Advanced search
1 file | 338.65 KB Add to list

Risk factors for neonatal brachial plexus palsy : a systematic review and meta‐analysis

Ruth Van der Looven (UGent) , Laura Le Roy (UGent) , Emma Tanghe, Bieke Samijn (UGent) , Ellen Roets (UGent) , Nele Pauwels (UGent) , Ellen Deschepper (UGent) , Martine De Muynck (UGent) , Guy Vingerhoets (UGent) and Christine Van den Broeck (UGent)
Author
Organization
Abstract
Aim To provide a comprehensive update on the most prevalent, significant risk factors for neonatal brachial plexus palsy (NBPP). Method Cochrane CENTRAL, MEDLINE, Web of Science, Embase, and ClinicalTrials.gov were searched for relevant publications up to March 2019. Studies assessing risk factors of NBPP in relation to typically developing comparison individuals were included. Meta-analysis was performed for the five most significant risk factors, on the basis of the PRISMA statement and MOOSE guidelines. Pooled odds ratios (ORs), 95% confidence intervals (CIs), and across-study heterogeneity (I-2) were reported. Reporting bias and quality of evidence was rated. In addition, we assessed the incidence of NBPP. Results Twenty-two observational studies with a total sample size of 29 419 037 live births were selected. Significant risk factors included shoulder dystocia (OR 115.27; 95% CI 81.35-163.35; I-2=92%), macrosomia (OR 9.75; 95% CI 8.29-11.46; I-2=70%), (gestational) diabetes (OR 5.33; 95% CI 3.77-7.55; I-2=59%), instrumental delivery (OR 3.8; 95% CI 2.77-5.23; I-2=77%), and breech delivery (OR 2.49; 95% CI 1.67-3.7; I-2=70%). Caesarean section appeared as a protective factor (OR 0.13; 95% CI 0.11-0.16; I-2=41%). The pooled overall incidence of NBPP was 1.74 per 1000 live births. It has decreased in recent years. Interpretation The incidence of NBPP is decreasing. Shoulder dystocia, macrosomia, maternal diabetes, instrumental delivery, and breech delivery are risk factors for NBPP. Caesarean section appears as a protective factor. What this paper adds The overall incidence of neonatal brachial plexus palsy is 1.74 per 1000 live births. The incidence has declined significantly. Shoulder dystocia, macrosomia, maternal diabetes, instrumental delivery, and breech delivery are the main risk factors. Prevention is difficult owing to unpredictability and often labour-related risk.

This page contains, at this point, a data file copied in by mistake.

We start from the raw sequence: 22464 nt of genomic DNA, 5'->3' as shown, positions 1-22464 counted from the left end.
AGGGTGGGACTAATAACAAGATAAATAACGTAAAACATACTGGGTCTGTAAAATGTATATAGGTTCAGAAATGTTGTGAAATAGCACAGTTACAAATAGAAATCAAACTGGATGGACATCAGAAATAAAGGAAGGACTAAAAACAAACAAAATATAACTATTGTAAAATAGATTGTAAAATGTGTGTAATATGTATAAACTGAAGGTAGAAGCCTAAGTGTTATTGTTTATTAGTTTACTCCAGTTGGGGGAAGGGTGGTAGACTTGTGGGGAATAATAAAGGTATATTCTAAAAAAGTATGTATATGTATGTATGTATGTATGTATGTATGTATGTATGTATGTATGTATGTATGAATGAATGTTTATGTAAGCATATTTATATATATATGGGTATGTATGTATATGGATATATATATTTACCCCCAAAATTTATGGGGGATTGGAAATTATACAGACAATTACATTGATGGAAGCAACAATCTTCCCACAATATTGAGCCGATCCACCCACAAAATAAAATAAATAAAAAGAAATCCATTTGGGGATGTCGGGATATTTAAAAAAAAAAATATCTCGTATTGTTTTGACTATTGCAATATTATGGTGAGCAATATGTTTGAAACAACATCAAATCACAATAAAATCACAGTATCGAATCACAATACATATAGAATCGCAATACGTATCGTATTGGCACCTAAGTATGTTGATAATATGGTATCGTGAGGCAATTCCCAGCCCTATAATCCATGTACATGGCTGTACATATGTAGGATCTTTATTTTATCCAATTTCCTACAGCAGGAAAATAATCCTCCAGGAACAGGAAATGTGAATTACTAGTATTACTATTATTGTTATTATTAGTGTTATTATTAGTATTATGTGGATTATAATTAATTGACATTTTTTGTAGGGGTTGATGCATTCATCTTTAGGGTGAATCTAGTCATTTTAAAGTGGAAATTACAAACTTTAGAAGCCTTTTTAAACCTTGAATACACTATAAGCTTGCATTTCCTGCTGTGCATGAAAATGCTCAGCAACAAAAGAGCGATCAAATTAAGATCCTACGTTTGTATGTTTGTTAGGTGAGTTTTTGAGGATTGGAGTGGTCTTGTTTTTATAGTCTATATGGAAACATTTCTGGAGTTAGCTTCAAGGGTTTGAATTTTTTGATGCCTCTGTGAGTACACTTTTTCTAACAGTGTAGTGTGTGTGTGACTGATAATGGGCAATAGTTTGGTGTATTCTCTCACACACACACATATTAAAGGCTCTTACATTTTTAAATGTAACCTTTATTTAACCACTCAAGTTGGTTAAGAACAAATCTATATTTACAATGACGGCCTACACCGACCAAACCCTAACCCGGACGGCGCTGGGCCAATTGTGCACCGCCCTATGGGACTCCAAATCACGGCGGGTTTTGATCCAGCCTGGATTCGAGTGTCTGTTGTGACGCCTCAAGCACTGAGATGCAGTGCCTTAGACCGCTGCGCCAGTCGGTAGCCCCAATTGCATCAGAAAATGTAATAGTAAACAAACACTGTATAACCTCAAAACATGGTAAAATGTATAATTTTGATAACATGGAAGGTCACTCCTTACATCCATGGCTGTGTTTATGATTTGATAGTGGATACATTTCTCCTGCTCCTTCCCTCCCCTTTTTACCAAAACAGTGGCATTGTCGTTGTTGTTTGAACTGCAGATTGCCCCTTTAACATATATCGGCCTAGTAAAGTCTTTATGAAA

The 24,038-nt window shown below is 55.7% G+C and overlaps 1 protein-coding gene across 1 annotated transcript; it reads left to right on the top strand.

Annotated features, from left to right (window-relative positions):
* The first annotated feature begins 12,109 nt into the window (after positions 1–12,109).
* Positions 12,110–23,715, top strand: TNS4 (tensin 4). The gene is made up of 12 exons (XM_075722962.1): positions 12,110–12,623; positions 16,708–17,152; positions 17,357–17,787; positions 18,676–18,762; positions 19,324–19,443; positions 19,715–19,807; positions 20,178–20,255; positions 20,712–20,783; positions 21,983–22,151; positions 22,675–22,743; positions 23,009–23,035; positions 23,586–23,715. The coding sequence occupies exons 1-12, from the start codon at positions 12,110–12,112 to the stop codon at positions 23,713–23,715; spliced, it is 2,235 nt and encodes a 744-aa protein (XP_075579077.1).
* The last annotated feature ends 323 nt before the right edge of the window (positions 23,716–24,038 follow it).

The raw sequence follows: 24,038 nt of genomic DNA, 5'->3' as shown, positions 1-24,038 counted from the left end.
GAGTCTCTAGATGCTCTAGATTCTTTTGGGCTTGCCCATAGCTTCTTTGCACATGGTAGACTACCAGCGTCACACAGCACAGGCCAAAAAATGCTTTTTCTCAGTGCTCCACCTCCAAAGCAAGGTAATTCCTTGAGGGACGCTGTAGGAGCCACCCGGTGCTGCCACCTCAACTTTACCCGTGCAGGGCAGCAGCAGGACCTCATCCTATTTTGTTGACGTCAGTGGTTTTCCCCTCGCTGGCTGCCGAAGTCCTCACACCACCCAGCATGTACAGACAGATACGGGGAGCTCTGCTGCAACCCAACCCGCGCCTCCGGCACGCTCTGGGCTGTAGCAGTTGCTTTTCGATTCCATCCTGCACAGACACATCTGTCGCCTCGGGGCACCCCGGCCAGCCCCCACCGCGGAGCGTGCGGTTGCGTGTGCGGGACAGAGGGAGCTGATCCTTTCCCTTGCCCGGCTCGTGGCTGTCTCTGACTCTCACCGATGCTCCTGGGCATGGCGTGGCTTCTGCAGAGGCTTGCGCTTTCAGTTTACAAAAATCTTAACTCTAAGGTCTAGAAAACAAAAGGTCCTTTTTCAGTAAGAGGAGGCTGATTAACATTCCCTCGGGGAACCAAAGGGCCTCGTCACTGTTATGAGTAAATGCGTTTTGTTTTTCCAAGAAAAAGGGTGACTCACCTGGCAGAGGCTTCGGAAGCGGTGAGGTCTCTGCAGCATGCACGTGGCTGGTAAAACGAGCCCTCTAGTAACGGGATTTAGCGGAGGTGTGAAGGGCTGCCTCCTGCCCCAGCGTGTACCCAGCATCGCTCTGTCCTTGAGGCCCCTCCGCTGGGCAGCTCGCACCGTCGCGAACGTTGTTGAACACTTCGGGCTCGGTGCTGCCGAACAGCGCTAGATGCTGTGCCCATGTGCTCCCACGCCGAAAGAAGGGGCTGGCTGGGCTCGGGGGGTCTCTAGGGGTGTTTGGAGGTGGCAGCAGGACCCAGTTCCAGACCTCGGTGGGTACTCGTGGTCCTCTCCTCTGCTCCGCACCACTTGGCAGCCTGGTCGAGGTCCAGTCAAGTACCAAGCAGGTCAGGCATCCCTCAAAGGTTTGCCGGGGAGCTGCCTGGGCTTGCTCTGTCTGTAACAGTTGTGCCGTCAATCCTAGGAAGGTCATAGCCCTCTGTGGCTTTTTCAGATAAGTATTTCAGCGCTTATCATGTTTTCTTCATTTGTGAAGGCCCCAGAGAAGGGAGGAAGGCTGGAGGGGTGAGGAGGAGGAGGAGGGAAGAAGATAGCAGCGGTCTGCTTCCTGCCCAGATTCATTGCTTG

Keywords
GESTATIONAL DIABETES-MELLITUS, FRANK BREECH PRESENTATION, PLANNED CESAREAN-SECTION, SHOULDER DYSTOCIA, FETAL MACROSOMIA, BIRTH PALSY, MICROSURGICAL RECONSTRUCTION, RANDOMIZED MANAGEMENT, DEVELOPMENTAL APRAXIA, VAGINAL DELIVERY

Downloads

  • (...).pdf
    • full text (Published version)
    • |
    • UGent only
    • |
    • PDF
    • |
    • 338.65 KB

Citation

Please use this url to cite or link to this publication:

MLA
Van der Looven, Ruth, et al. “Risk Factors for Neonatal Brachial Plexus Palsy : A Systematic Review and Meta‐analysis.” DEVELOPMENTAL MEDICINE AND CHILD NEUROLOGY, vol. 62, no. 6, 2020, pp. 673–83, doi:10.1111/dmcn.14381.
APA
Van der Looven, R., Le Roy, L., Tanghe, E., Samijn, B., Roets, E., Pauwels, N., … Van den Broeck, C. (2020). Risk factors for neonatal brachial plexus palsy : a systematic review and meta‐analysis. DEVELOPMENTAL MEDICINE AND CHILD NEUROLOGY, 62(6), 673–683. https://doi.org/10.1111/dmcn.14381
Chicago author-date
Van der Looven, Ruth, Laura Le Roy, Emma Tanghe, Bieke Samijn, Ellen Roets, Nele Pauwels, Ellen Deschepper, Martine De Muynck, Guy Vingerhoets, and Christine Van den Broeck. 2020. “Risk Factors for Neonatal Brachial Plexus Palsy : A Systematic Review and Meta‐analysis.” DEVELOPMENTAL MEDICINE AND CHILD NEUROLOGY 62 (6): 673–83. https://doi.org/10.1111/dmcn.14381.
Chicago author-date (all authors)